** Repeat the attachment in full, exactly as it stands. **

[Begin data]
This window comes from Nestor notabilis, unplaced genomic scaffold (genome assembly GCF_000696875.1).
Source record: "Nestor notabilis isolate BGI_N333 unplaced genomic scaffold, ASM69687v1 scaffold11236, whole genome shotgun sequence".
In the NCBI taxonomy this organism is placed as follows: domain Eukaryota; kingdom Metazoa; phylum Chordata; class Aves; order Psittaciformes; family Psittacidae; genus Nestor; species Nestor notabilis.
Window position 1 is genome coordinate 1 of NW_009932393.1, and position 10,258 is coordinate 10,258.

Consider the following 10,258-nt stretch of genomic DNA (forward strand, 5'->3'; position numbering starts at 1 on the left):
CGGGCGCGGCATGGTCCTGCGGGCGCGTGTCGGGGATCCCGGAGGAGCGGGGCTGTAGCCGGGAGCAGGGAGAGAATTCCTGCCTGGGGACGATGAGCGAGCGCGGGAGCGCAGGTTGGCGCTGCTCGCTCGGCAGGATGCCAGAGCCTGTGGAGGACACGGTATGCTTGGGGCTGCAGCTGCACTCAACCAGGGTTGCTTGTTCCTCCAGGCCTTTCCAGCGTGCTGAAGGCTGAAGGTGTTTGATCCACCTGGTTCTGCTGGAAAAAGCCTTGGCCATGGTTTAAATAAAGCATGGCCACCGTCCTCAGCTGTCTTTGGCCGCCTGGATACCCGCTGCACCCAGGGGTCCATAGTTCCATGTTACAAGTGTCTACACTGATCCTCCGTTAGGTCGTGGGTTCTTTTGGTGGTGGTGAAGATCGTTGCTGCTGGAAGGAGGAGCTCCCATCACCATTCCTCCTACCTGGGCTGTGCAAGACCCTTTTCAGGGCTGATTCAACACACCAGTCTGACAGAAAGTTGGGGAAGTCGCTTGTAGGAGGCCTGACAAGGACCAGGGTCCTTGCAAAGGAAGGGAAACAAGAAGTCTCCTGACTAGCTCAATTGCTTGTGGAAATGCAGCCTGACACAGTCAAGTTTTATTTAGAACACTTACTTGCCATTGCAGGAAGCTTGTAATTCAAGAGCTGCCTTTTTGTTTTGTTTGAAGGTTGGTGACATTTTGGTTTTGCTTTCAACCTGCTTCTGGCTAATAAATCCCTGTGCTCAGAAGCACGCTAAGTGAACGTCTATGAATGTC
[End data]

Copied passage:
This window comes from Nestor notabilis, unplaced genomic scaffold (genome assembly GCF_000696875.1).
Source record: "Nestor notabilis isolate BGI_N333 unplaced genomic scaffold, ASM69687v1 scaffold11236, whole genome shotgun sequence".
In the NCBI taxonomy this organism is placed as follows: domain Eukaryota; kingdom Metazoa; phylum Chordata; class Aves; order Psittaciformes; family Psittacidae; genus Nestor; species Nestor notabilis.
Window position 1 is genome coordinate 1 of NW_009932393.1, and position 10,258 is coordinate 10,258.

Consider the following 10,258-nt stretch of genomic DNA (forward strand, 5'->3'; position numbering starts at 1 on the left):
CGGGCGCGGCATGGTCCTGCGGGCGCGTGTCGGGGATCCCGGAGGAGCGGGGCTGTAGCCGGGAGCAGGGAGAGAATTCCTGCCTGGGGACGATGAGCGAGCGCGGGAGCGCAGGTTGGCGCTGCTCGCTCGGCAGGATGCCAGAGCCTGTGGAGGACACGGTATGCTTGGGGCTGCAGCTGCACTCAACCAGGGTTGCTTGTTCCTCCAGGCCTTTCCAGCGTGCTGAAGGCTGAAGGTGTTTGATCCACCTGGTTCTGCTGGAAAAAGCCTTGGCCATGGTTTAAATAAAGCATGGCCACCGTCCTCAGCTGTCTTTGGCCGCCTGGATACCCGCTGCACCCAGGGGTCCATAGTTCCATGTTACAAGTGTCTACACTGATCCTCCGTTAGGTCGTGGGTTCTTTTGGTGGTGGTGAAGATCGTTGCTGCTGGAAGGAGGAGCTCCCATCACCATTCCTCCTACCTGGGCTGTGCAAGACCCTTTTCAGGGCTGATTCAACACACCAGTCTGACAGAAAGTTGGGGAAGTCGCTTGTAGGAGGCCTGACAAGGACCAGGGTCCTTGCAAAGGAAGGGAAACAAGAAGTCTCCTGACTAGCTCAATTGCTTGTGGAAATGCAGCCTGACACAGTCAAGTTTTATTTAGAACACTTACTTGCCATTGCAGGAAGCTTGTAATTCAAGAGCTGCCTTTTTGTTTTGTTTGAAGGTTGGTGACATTTTGGTTTTGCTTTCAACCTGCTTCTGGCTAATAAATCCCTGTGCTCAGAAGCACGCTAAGTGAACGTCTATGAATGTC